Some have come to accept the inevitable, choosing to spend their last remaining moments comforting and treasuring their loved ones. One of the most involved sidequests in the game revolves the reunion of Anju the innkeeper and Kafei, her fiancée who has been turned into a child by Majora. The quest can only be completed through one entire three-day cycle; its resolution takes place in the final minutes before the moon destroys Clock Town:
“We have exchanged our oaths and have become a couple. You are our witnesses. Please accept this mask. Please take refuge. We are fine here. We shall greet the morning… together.”
– Kafei and Anju
Still others transition through stages of grief and loss. On the first day, Mutoh, the head carpenter located in the middle of Clock Town, actively denies that the moon is falling, vehemently dismissing that there is even a problem:
“You cowards! Do you actually believe the moon will fall? The confused townsfolk simply caused a panic by believing this ridiculous, groundless theory. You want answers? The answer is that the carnival should not be canceled!”
By the third and final day, he graduates to impotent anger, raging in futility at others and the situation:
“If you’re gonna fall, then what’s stoppin’ ya, you monster?! Cowards! All of you! Not a one of you stayed! My apprentice will be disgusted with all of you! Hmph! I’ll have a fine carnival without you… If you’re gonna fall, then fall already!”
Anyone working in the fields of environmental education or communication will recognize similar reactions of denial, anger, despair, and acceptance when individuals are confronted with global environmental problems. One of the most difficult challenges is to help people to move on from hopelessness, apathy, and resignation and break through into sustained action for a better future.
Personal Connections, Sustainable Action
Link arrives as a stranger in Clock Town, a bizarro world that has no knowledge or expectations of him. The people of Termina are wrapped up in their own concerns and affairs big and small. It is in this world that Link becomes an agent of change. Alone in an unfamiliar world, he is forced to listen and observe. Alone, the relationships they come to forge with the people of Termina are not general; they are specific, unique, personal. By the end of the game, through countless trip back through time, Groundhog Day style, Link comes to know most of them on an intimate level. The forging of such relationships and connections are what gives the narrative of Majora its gravity. As an essay in Edge magazine notes:
“…Saving the world is the easy bit. You’ve done that in nearly every videogame you’ve ever played. In Majora’s Mask you save the world by saving the world’s people, one flawed, fragile and fascinating person at a time.”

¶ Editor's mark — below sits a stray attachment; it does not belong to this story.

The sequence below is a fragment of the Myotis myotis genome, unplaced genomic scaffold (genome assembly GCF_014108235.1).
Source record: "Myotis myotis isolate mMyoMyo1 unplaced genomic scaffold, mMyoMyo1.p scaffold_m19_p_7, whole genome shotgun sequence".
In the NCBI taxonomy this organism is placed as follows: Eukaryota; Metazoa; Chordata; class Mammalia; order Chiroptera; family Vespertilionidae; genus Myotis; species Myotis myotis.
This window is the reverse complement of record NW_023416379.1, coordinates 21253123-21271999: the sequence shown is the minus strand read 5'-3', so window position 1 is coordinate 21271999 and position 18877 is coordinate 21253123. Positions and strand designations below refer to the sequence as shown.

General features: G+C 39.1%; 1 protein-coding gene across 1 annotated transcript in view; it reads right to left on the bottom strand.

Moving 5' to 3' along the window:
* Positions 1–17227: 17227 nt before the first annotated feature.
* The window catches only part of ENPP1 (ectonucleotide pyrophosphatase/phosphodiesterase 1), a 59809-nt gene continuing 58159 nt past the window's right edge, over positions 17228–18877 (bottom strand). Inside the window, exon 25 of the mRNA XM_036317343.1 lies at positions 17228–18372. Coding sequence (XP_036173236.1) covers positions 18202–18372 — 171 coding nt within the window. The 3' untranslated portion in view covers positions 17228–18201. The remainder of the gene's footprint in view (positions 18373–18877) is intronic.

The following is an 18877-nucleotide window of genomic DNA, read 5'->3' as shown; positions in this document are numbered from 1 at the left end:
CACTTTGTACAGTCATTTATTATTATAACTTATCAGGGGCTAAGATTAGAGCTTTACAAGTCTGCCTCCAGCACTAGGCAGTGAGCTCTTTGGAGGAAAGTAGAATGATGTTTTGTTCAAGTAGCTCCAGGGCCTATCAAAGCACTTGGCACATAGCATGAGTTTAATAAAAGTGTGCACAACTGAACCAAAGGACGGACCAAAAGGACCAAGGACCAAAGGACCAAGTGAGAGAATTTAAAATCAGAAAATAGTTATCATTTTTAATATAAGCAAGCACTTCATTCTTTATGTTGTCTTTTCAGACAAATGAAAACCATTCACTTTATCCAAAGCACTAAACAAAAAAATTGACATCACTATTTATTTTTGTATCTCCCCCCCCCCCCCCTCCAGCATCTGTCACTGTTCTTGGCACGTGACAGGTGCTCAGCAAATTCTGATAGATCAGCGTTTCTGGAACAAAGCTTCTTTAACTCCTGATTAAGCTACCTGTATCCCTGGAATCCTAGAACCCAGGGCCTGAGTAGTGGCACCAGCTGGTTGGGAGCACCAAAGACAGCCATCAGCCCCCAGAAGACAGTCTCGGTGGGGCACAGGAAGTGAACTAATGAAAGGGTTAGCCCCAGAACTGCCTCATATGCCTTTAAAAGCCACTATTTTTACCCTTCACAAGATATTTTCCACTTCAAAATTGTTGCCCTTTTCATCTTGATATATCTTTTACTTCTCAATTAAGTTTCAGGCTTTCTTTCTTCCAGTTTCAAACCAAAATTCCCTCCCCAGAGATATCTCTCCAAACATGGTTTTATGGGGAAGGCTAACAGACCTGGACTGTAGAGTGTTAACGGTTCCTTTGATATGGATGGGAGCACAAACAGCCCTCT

What’s particularly bittersweet about Majora’s Mask is the realization that the game makes it impossible to save everyone within a single three-day frame. The player must plan ahead what they wish to accomplish in each cycle; trying to do too much could result in running out of time. But helping one person means that others are left to suffer, and no matter how hard you try or how fast you are, not everyone can be saved. So despite the successful resolution of the game, one sees that there are still tragedies and casualties that cannot be reversed.
In light of these realizations, I am reminded of Flight of the Hummingbird, a previously discussed Ekostory in which the takeaway message is “doing what one can” along with my favourite quote from Lord of the Rings, that “all we have to decide is what to do with the time that is given to us.”
These noble ideas are put to the test in Majora, where Link has unlimited time for action, but the people he helps will not remember his good deeds, for each success, reunion, and happy ending will be undone with each repeated cycle of time. What does he do? He does what he can and most remarkable of all, he is able to sustain his drive to help others with little expectation of outside reward or recognition. To help a person in need, to mend one relationship at a time, to slowly and surely set things right, are reasons enough for him to act. Taken within the context of the narrative, Link is indeed a true hero.
- What motivations do you have to fight for change?
- Are they internally or externally driven?
- Are they sustainable over the long run?
Instead of a conventional epic, Majora’s Mask is a game focused on connections and relationships that rewards keen observation and patience. It is a narrative composed of many small stories that convey the breadth of the human condition. Its mature portrayal and exploration of grief and loss in the face of mortality – elements not traditionally explored in the videogame medium – makes it a memorable game more than a decade after its release. Do these features make it a great game? That would depend on what one expects from a game. But there is no doubt in my mind that Majora’s Mask tells a fascinating and deeply human tale.
Next Up: Stories from Nepal.
- Action, Responsibility, Empathy: Flight of the Hummingbird
- Seeds of the Future: Zelda’s The Wind Waker
Edge Magazine. Time Extend: Zelda – Majora’s Mask. Retrieved at http://www.edge-online.com/features/time-extend-zelda-majoras-mask/2/
Hylian Dan. Immortal Childhood. Retrieved at http://www.zeldauniverse.net/articles/immortal-childhood/